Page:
Beating Obesity

Beating Obesity

Nutritionist Kaye Osborne explores how tackling the root cause of obesity is key to improve Covid-19 outcomes

Obesity is one of the biggest health crises our country faces. Almost two-thirds (63 percent) of adults in England are overweight or living with obesity – and one in three children leave primary school overweight or obese, with related illnesses costing the NHS £6 billion a year.

While these statistics are not new, the urgency of tackling this time bomb has been brought to the fore by evidence that being obese or excessively overweight increases the risk of severe illness and death from Covid-19.

Like any nutritional therapist, I was quick to recognise the link between obesity and poor Covid-19 outcomes and within the first few weeks of lockdown offered free nutritional advice to anyone wishing to listen! The response was phenomenal and just a few weeks later, I had given nutritional advice on healthy eating and weight loss to over 120 people!

Since then, statistics have shown two-thirds of those in the UK who have fallen seriously ill with Covid-19 have been overweight or obese and 99 percent of Covid-19 deaths in Italy have been in patients with pre-existing conditions, such as hypertension, diabetes and heart disease. These conditions, collectively known as metabolic syndrome, are linked to impaired immune function, which leads to poor Covid-19 outcomes.

A major factor that drives the pathophysiology of metabolic syndrome is insulin resistance, defined as an impaired biological response to insulin – the hormone that regulates blood glucose levels. The dysregulation of blood glucose levels plays an important role in inflammation and respiratory disease, and therefore Covid-19 outcomes.

In response, the government has recently launched a healthy living campaign called ‘Better Health’. Led by Public Health England, this campaign aims to help people take control of their own future by losing weight, getting active and adopting a healthier lifestyle. I’m pleased to see that as part of the campaign the government is putting an end to discounted deals like ‘buy one get one free’ on unhealthy food laden with fat, sugar and salt, and also banning adverts before 9pm for the same group of unhealthy food. However, I am perplexed as to why they are still encouraging calorie counting and continue to put fats in the same naughty corner as sugar and salt.

Remember, obesity is a symptom of metabolic syndrome; a condition driven by raised blood glucose levels and insulin resistance. We also know the most significant factor that determines insulin resistance is the consumption of dietary carbohydrate, that is, refined carbs, starches and simple sugars. By advising us to eat a low-fat diet, the government is, by default, encouraging us to choose a diet high in carbohydrates, and this is only going to exacerbate hyperglycaemia and increase the risk of metabolic syndrome.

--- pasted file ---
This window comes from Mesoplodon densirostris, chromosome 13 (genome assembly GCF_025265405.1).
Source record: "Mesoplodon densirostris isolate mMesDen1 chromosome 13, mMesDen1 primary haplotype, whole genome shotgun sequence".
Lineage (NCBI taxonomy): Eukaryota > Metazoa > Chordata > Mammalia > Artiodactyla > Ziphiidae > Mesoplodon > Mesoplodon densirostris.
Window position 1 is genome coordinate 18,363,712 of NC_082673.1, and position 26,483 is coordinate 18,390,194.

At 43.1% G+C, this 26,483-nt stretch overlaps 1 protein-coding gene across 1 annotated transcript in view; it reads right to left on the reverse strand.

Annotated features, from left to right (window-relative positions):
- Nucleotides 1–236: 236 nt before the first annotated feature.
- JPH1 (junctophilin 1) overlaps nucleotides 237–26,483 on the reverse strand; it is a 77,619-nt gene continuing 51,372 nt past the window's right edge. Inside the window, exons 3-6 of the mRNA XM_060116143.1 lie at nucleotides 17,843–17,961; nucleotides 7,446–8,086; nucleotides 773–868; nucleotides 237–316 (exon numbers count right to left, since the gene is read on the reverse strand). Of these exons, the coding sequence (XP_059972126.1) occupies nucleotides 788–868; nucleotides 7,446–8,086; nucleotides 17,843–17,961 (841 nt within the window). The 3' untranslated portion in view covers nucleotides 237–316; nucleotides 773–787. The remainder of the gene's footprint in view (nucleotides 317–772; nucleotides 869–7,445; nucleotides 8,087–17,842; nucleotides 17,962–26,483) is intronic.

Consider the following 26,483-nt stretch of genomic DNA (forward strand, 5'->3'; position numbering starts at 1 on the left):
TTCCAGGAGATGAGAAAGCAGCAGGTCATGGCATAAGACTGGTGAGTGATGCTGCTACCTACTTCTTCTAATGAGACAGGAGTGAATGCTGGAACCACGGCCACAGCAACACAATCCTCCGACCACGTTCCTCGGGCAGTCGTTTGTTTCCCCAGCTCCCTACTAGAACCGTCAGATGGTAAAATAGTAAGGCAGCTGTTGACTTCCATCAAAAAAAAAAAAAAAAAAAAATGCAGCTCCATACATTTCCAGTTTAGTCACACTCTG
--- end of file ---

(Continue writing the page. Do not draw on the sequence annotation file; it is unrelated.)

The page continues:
The government has partnered with all the big names in the weight loss industry whose main emphasis is to lose weight by reducing the number of calories you eat. This weight loss method may work in the short-term – that is up until the time your metabolism correspondingly slows down! Indeed, research shows the overwhelming majority of people who count calories not only regain the weight within a few years, but many end up heavier than when they started!

Since those early days of lockdown, when I offered nutritional advice to anyone wanting to listen, I have developed a six-week online programme called ‘Lose Weight Without Counting Calories’ – and it does just that! This programme focuses on reducing insulin resistance and chronic inflammation with nutrition and lifestyle changes. It’s not just weight loss, participants of the programme have reported needing less diabetic and anti-hypertensive medication and have noticed an improvement in other areas of their health, such as mood and energy levels.

Always remember, obesity is a symptom of metabolic syndrome, not a cause. It is complex and multifactorial, but to truly improve Covid-19 outcomes, I believe we should all be focusing on the root cause of obesity and not just on counting calories! If you’d like to know more about Osborne Nutrition Weight Loss Programme, please email

About Kaye Osborne

Kaye Osborne is a registered nurse and nutritional therapist with over 35 years clinical experience under her belt!

Specialising in gut health, weight loss, metabolic and autoimmune conditions, Kaye runs a private practice near Winchester in Hampshire.

Visit her website and follower her on Facebook @KayeOsborneNutrition.

Comments are closed.